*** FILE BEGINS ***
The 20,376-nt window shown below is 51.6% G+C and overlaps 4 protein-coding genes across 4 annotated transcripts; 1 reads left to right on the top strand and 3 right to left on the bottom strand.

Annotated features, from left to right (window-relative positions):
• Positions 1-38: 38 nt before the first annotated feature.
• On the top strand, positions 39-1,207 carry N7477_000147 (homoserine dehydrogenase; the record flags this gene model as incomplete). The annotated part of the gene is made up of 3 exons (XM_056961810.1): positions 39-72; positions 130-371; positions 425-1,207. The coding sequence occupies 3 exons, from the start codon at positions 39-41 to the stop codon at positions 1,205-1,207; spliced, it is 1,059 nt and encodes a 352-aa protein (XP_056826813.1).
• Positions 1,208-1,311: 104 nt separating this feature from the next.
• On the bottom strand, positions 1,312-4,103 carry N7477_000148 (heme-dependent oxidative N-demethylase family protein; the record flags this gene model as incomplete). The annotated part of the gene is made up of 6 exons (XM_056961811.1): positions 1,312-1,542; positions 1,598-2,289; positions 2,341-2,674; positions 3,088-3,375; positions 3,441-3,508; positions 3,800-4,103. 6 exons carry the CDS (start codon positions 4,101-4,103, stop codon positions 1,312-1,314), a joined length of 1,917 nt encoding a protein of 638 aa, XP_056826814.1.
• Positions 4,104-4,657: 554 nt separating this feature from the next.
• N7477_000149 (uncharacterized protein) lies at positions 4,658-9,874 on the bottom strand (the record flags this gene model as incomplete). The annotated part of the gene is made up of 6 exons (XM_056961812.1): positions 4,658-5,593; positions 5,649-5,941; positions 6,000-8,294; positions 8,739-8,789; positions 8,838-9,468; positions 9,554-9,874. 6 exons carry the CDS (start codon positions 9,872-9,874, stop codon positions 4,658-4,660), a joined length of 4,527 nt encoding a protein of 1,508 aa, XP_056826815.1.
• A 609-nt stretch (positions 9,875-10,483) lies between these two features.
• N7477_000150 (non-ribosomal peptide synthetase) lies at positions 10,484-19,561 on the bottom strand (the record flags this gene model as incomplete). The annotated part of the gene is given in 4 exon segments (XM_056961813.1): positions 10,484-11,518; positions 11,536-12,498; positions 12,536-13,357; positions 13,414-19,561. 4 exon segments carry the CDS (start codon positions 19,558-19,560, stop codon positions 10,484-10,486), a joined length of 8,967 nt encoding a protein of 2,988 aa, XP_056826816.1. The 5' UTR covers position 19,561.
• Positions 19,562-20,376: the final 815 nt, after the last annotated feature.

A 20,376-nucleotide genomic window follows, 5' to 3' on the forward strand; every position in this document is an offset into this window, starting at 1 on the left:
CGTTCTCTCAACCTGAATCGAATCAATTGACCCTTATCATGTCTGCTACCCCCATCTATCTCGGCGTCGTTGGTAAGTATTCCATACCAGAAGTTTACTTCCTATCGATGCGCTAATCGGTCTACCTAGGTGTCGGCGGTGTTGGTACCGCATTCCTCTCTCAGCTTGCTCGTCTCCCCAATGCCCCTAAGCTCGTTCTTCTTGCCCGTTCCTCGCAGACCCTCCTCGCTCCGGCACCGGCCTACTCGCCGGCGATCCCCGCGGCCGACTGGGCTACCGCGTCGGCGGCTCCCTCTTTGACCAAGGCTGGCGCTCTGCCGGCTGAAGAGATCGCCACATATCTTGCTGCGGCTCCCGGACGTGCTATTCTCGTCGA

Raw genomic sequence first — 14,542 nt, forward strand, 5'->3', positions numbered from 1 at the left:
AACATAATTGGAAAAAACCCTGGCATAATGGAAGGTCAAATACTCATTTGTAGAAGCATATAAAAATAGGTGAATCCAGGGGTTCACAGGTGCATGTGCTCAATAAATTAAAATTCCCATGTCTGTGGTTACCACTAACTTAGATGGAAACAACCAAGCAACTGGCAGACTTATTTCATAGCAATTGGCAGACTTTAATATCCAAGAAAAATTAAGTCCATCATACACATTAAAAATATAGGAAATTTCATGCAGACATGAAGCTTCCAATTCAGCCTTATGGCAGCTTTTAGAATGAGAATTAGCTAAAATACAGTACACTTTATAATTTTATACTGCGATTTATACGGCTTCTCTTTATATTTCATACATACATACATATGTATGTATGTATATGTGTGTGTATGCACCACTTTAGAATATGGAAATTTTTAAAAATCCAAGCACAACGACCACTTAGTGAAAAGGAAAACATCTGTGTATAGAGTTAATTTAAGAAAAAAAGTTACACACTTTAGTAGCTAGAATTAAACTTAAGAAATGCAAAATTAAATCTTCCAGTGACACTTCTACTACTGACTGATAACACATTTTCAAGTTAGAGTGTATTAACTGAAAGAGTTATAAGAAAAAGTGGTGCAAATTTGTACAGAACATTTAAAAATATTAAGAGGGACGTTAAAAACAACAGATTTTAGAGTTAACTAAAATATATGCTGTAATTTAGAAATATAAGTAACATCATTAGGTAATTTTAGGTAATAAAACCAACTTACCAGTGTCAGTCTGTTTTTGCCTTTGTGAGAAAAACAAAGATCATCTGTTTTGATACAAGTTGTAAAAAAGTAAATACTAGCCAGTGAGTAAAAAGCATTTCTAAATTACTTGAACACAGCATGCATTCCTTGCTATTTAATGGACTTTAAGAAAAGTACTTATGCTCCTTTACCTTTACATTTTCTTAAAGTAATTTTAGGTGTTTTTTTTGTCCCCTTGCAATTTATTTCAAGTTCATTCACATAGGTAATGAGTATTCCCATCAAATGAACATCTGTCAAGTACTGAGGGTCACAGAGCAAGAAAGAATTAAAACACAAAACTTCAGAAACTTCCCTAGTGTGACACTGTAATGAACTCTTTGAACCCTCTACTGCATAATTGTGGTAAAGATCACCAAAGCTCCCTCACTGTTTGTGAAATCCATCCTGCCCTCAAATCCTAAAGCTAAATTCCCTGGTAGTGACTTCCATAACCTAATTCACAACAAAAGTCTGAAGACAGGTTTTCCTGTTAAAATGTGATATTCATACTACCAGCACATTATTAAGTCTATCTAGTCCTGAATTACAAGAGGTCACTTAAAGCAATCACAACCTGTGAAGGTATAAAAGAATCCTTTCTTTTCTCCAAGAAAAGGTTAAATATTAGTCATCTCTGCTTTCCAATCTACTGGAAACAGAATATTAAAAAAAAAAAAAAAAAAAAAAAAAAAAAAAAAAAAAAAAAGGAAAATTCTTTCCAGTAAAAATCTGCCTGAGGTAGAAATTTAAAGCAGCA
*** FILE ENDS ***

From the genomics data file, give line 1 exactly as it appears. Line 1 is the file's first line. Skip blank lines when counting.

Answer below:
The 20,376-nt window shown below is 51.6% G+C and overlaps 4 protein-coding genes across 4 annotated transcripts; 1 reads left to right on the top strand and 3 right to left on the bottom strand.